Czech Republic increasingly popular as study abroad destination with US students

02-02-2017

The Czech Republic is becoming increasingly popular with university students from the United States, according to the latest report by the Institute of International Education, a US organisation monitoring international student exchange. While back in the 1990s the post-communist country was a largely unexplored destination, attractive mainly for its night life and cheap prices, today’s students seem to be coming here with very specific academic goals.

Illustrative photo: Filip JandourekIllustrative photo: Filip Jandourek A new batch of US college students have just arrived in Prague, joining approximately 4,000 compatriots already studying in the country. Their numbers have risen by 15 percent since 2014, ranking Prague the 14th most popular study destination worldwide with US students and the most favoured in the former Eastern Bloc.

Jana Čemusová is the head of the Study Center of the CIEE or Council on International Educational Exchange, a non-profit organization promoting international education and exchange based in United States. It has been active in this country since 1991.

“The biggest and oldest programme [we offer] is Central European Studies. Then we provide other programmes, smaller programmes, that is Communication, New Media and Journalism, Film Studies and Global Architecture and Design here in Prague. Almost all of our courses are provided by us, but the teachers are usually from Charles University or other universities and our students are literally the students of Charles University. And all courses are approved by the Academic Board of Charles University.”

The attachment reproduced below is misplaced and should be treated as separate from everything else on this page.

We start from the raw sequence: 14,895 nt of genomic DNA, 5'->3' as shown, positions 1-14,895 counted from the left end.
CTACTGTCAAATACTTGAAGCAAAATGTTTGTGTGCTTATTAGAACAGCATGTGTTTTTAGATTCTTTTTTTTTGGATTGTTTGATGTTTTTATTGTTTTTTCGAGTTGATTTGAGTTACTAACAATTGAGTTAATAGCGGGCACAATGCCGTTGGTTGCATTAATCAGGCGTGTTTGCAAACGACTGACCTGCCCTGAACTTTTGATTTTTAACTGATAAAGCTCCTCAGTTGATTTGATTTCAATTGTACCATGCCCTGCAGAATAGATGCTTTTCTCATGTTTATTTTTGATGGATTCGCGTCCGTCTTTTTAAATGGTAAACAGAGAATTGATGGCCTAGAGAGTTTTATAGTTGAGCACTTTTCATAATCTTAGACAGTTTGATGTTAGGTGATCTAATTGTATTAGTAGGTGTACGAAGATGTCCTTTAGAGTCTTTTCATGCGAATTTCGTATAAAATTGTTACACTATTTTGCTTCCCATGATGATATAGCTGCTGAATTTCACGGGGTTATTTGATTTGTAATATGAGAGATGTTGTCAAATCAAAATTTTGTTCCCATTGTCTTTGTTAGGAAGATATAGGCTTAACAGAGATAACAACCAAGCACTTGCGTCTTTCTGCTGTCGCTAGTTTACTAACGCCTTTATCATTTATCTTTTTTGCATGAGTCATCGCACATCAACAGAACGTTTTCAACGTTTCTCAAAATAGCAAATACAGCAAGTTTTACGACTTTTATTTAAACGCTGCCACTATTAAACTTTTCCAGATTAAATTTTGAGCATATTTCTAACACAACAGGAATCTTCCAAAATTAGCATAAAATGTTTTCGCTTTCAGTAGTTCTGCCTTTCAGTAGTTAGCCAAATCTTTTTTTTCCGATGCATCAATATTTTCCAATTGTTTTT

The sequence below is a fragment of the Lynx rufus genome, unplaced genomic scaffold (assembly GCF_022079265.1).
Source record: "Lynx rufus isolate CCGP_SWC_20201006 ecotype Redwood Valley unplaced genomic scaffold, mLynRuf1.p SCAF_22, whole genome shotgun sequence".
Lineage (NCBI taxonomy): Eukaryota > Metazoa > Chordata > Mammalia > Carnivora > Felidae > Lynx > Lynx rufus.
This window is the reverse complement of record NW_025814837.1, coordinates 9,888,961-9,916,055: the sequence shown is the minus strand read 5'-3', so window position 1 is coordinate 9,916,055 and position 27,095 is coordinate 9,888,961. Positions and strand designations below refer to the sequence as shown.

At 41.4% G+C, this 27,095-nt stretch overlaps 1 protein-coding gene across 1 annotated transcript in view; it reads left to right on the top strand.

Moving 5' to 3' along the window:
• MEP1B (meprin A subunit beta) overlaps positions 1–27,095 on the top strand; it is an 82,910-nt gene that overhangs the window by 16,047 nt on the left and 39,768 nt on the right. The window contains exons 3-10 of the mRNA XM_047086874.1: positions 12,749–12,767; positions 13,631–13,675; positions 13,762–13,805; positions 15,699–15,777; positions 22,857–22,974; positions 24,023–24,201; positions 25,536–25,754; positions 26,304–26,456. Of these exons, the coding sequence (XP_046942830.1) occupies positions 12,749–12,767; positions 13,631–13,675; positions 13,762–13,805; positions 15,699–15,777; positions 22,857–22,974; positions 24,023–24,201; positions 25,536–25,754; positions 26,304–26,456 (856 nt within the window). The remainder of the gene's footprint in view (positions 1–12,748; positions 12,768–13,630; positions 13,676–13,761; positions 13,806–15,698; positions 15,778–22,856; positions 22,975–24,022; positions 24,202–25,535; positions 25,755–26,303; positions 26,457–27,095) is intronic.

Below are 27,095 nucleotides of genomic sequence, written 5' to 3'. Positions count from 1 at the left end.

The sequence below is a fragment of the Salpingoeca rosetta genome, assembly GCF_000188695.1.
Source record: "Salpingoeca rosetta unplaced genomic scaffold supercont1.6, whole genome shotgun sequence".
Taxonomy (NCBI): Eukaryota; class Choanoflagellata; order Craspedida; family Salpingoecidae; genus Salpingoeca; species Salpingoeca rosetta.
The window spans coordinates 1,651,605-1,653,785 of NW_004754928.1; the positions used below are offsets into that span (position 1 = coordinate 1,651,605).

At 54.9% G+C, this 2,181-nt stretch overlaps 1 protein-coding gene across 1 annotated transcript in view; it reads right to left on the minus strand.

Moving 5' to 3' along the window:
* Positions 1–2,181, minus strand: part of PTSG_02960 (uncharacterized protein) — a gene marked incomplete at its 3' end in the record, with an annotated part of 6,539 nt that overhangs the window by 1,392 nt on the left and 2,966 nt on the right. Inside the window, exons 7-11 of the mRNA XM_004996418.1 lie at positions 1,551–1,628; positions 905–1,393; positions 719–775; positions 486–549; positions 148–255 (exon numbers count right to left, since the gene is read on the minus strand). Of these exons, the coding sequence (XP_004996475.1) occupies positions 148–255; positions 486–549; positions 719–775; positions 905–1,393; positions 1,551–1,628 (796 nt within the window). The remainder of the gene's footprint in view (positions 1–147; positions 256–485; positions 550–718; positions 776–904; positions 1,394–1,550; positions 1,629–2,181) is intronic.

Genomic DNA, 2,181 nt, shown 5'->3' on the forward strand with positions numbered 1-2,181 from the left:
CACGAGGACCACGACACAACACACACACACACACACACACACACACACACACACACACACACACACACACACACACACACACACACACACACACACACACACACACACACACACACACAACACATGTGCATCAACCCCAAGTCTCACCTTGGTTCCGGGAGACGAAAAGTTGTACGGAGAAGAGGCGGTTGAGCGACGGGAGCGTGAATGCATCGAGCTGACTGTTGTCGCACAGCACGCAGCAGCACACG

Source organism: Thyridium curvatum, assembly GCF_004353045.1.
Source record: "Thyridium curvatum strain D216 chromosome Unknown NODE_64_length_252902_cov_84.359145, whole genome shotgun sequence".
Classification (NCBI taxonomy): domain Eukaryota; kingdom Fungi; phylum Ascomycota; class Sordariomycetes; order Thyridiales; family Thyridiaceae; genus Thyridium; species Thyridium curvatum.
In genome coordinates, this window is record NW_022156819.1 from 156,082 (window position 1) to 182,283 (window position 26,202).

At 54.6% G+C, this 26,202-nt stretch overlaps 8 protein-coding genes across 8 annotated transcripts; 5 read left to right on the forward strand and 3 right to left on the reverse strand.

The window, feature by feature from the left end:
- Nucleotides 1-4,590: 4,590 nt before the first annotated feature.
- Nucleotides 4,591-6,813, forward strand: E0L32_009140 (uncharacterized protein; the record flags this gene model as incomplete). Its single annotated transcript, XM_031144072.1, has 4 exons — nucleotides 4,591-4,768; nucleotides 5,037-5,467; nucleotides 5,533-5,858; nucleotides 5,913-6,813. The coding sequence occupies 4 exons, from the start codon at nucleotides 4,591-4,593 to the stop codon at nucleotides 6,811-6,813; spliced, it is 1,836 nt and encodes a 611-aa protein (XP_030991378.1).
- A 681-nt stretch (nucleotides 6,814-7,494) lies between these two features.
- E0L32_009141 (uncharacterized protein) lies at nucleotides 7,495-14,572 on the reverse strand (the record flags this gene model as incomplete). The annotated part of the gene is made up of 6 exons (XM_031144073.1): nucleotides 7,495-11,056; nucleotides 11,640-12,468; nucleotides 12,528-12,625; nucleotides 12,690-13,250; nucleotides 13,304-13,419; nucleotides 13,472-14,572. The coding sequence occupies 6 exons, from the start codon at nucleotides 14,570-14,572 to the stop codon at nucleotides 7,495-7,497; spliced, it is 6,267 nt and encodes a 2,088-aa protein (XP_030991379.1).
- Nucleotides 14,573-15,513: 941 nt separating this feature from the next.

Currently around 250 US students are involved in CIEE courses in Prague. I spoke to some of those who have just arrived to begin their summer term.

“My name is Jack, I’m studying physics and economics in America but I chose the Czech Republic because I feel like in my studies in America Eastern Europe is kind of ignored, culturally, historically, economically. You don’t hear very much about Eastern Europe, so I came to Prague, I learned the Czech language a bit before I came here and I just want to experience Eastern Europe, get a sense of what I’m missing out on in America, I guess.”

Callahan from South Carolina is an International Global Studies major at Brandeis University.

“I wanted to come to Prague mainly because this is my first time visiting Europe and I really wanted to be somewhere central so that I could travel around and really get to experience a lot of places while I’m here. And I’d just heard really great things about Prague but didn’t really know much about Czech culture in general so I decided to come so I could learn more.”

Omer is originally from Turkey but studies Political Science and Economics at Villanova University in Pennsylvania.

“I came to Prague because I really want to study authoritarian regimes and the Czech Republic has a very long experience with Nazism and Communism so I really want to go deep – like at its own location, how it was experienced in Central Europe.”

Jana Čemusová, photo: archive of CIEEJana Čemusová, photo: archive of CIEE Apart from following their respective academic interests, the students are encouraged to mingle with the local community, as CIEE Study Center director Jana Čemusová explains.

“We have the flat-buddy programme, it means that the students live with Czech students mainly from Charles University. Also, we offer some other extra-curricular activities, programmes like language tandems, volunteering. We take them to unusual locations in the Czech Republic and also we have the home-stay where the students can stay with Czech families.”

The Fulbright Commission in Prague, too, reports an increase in the number of scholarship applications as well as American citizens applying for jobs as English teachers at Czech high schools. Their number has increased ten-fold compared to 2015.

02-02-2017